Trying to evaluate a draft in the immediate aftermath is impossible really. It takes at least a few years to begin to be able to assess a class and even longer to truly know just how good it is.
But that's never stopped fans and pundits from making snap judgements.
We love to debate winners and losers. Every year, as soon as the NBA draft is over, they're always a hot topic as we argue over who made out the best and who didn't do themselves any favors.
Everything else about this year's draft might have been different, but our desire for hasty (and potentially foolish) proclamations hasn't changed. Here are our winners and losers from the 2020 NBA draft:
Winner: Charlotte Hornets
After all the talk of potential trades, we largely got chalk at the top of the draft. The Minnesota Timberwolves and Golden State Warriors made arguably the safest picks in Anthony Edwards and James Wiseman at No. 1 and No. 2, respectively. That left Charlotte to use the third pick on LaMelo Ball, believed by many to be the best prospect in the field, without having to give anything up.
The Hornets needed to find a way to spark some excitement in a middling franchise, and they got their man in the 6-7 Ball. He certainly needs to improve his accuracy from long range, but Ball is a dynamic passer and playmaker with excellent vision and court savvy for his size, who brings immediate star power to the Charlotte backcourt.
LaMelo Ball gives the Hornets a potential star scorer and ball-handler (Photo: Anthony Au-Yeung, Getty Images)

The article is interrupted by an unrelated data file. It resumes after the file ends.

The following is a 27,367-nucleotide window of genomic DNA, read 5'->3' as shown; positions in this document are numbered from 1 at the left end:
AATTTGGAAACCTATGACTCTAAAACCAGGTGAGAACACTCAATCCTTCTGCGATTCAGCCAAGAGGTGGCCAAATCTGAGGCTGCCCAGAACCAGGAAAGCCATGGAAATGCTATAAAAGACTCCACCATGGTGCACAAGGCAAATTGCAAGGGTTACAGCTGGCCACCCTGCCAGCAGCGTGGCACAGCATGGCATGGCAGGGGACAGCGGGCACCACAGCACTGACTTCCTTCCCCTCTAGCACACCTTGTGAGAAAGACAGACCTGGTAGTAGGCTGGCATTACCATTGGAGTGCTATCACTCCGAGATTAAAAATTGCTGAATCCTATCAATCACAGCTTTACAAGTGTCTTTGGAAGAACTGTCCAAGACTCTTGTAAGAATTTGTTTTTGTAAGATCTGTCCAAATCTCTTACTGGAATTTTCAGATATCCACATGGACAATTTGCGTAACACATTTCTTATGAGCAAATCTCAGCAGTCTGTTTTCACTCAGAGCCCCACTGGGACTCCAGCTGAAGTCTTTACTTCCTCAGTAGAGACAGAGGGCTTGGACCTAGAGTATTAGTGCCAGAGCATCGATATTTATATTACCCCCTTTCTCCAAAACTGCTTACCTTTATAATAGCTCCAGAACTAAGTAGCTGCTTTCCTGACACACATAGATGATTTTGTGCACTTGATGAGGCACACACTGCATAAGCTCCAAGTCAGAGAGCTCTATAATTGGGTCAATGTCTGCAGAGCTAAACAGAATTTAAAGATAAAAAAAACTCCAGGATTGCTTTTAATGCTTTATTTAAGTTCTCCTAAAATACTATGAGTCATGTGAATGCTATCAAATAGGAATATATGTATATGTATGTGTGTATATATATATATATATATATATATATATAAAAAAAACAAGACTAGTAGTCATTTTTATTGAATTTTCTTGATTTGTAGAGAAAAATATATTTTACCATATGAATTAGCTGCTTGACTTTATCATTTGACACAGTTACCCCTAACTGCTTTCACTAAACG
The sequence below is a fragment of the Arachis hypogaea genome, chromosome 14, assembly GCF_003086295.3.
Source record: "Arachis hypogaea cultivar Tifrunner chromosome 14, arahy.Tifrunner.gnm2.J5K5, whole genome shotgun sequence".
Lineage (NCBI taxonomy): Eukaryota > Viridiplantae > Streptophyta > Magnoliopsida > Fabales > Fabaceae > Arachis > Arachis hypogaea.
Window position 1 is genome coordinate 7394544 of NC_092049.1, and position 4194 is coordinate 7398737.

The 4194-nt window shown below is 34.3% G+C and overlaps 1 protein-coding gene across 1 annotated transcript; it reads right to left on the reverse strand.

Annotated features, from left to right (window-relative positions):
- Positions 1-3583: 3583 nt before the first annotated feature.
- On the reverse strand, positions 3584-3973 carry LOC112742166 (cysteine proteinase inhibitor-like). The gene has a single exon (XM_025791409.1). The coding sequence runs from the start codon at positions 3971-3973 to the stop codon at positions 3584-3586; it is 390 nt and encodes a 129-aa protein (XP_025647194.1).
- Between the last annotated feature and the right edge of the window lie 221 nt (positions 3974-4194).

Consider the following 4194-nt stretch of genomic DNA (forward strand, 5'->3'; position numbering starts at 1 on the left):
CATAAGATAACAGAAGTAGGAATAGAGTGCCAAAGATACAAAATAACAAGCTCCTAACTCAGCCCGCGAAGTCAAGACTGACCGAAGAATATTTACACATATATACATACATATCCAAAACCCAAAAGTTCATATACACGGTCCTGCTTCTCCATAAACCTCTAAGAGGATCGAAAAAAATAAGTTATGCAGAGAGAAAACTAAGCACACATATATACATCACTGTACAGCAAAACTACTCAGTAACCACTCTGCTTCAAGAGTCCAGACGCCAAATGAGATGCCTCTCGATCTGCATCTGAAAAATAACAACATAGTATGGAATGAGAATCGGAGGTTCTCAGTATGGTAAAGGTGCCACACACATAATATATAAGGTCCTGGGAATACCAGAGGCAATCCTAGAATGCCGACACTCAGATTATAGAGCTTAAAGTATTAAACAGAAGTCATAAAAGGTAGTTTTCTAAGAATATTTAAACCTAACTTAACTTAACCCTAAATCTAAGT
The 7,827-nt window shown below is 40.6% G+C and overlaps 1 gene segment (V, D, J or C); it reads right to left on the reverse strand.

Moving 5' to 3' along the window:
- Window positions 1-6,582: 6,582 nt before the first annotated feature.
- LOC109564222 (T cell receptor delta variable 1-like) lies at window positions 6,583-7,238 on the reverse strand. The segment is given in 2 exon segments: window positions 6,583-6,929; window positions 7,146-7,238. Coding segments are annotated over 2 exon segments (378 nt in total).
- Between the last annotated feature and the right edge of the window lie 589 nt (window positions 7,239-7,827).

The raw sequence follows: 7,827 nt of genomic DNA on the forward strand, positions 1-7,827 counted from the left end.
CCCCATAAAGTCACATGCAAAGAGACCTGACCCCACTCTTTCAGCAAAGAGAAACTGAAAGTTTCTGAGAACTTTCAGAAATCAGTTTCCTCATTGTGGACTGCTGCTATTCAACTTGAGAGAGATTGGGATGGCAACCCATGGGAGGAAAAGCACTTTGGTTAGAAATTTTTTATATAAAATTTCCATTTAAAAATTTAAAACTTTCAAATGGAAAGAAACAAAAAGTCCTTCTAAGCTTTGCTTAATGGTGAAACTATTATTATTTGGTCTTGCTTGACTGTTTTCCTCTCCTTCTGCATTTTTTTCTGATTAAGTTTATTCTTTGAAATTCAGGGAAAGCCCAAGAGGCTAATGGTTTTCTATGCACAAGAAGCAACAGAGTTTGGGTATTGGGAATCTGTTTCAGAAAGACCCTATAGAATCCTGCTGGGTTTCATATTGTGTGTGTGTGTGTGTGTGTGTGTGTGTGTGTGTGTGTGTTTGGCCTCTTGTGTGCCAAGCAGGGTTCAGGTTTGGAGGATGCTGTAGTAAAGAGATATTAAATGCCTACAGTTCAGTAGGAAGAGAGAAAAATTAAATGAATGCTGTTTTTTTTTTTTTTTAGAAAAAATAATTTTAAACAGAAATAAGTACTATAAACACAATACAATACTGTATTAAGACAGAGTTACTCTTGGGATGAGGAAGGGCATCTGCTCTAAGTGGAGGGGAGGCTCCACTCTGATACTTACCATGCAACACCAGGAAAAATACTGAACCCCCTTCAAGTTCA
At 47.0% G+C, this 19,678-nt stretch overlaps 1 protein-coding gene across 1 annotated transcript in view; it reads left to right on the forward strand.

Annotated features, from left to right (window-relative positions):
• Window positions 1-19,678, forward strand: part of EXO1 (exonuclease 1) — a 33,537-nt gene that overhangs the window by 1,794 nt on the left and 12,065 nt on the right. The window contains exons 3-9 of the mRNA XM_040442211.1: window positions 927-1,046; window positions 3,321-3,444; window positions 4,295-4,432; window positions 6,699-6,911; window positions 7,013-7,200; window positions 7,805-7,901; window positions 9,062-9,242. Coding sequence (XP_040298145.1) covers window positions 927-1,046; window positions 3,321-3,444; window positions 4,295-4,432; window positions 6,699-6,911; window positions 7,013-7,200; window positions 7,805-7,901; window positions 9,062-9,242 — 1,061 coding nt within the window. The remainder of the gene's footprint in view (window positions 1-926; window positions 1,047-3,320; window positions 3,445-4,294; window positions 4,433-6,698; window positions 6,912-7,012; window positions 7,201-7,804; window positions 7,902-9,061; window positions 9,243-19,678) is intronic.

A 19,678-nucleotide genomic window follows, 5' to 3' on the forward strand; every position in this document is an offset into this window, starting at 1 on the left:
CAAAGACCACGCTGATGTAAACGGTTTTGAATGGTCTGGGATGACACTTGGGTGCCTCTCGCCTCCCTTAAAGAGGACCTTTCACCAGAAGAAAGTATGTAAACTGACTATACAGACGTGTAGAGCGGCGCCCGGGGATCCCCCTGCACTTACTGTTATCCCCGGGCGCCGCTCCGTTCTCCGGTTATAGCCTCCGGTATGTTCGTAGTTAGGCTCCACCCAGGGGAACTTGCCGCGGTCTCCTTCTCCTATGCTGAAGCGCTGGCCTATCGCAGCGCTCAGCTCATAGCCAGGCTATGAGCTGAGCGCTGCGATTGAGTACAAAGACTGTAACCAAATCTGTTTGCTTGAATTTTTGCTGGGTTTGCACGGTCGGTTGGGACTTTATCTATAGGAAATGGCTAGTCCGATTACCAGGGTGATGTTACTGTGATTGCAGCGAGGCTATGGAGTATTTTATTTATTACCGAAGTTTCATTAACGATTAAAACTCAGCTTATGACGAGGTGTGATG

Winner: Patrick Williams
Williams surged up big boards in the days ahead of the draft and ultimately landed with the Chicago Bulls at the No. 4 pick. The Florida State product didn't start a game or average double figures during his one season in college, but his combination of size, athleticism and defensive versatility made him an attractive wing prospect for the modern NBA.
Loser: New York Knicks
It's become a time-honored draft tradition to pick on the Knicks for uninspiring selections, and we can't pass up the chance this year. Dayton forward Obi Toppin is a good prospect, the USA TODAY Sports college player of the year. But the Knicks desperately need a perimeter playmaker, and Toppin just adds to New York's logjam at power forward. It's hard for Knicks fans to get too excited about Toppin, who may have a limited ceiling, when a point guard like Iowa State's Tyrese Haliburton was still on the board at No. 8.
Winner: Detroit Pistons
The Pistons used their own pick at No. 7 to take French point guard Killian Hayes, a dynamic playmaker with good size and scoring upside. Then they went to work later in the draft, twice trading back into the first round to select Washington center Isaiah Stewart at No. 16 and Villanova forward Saddiq Bey at No. 19, two rugged defenders with size and versatility.
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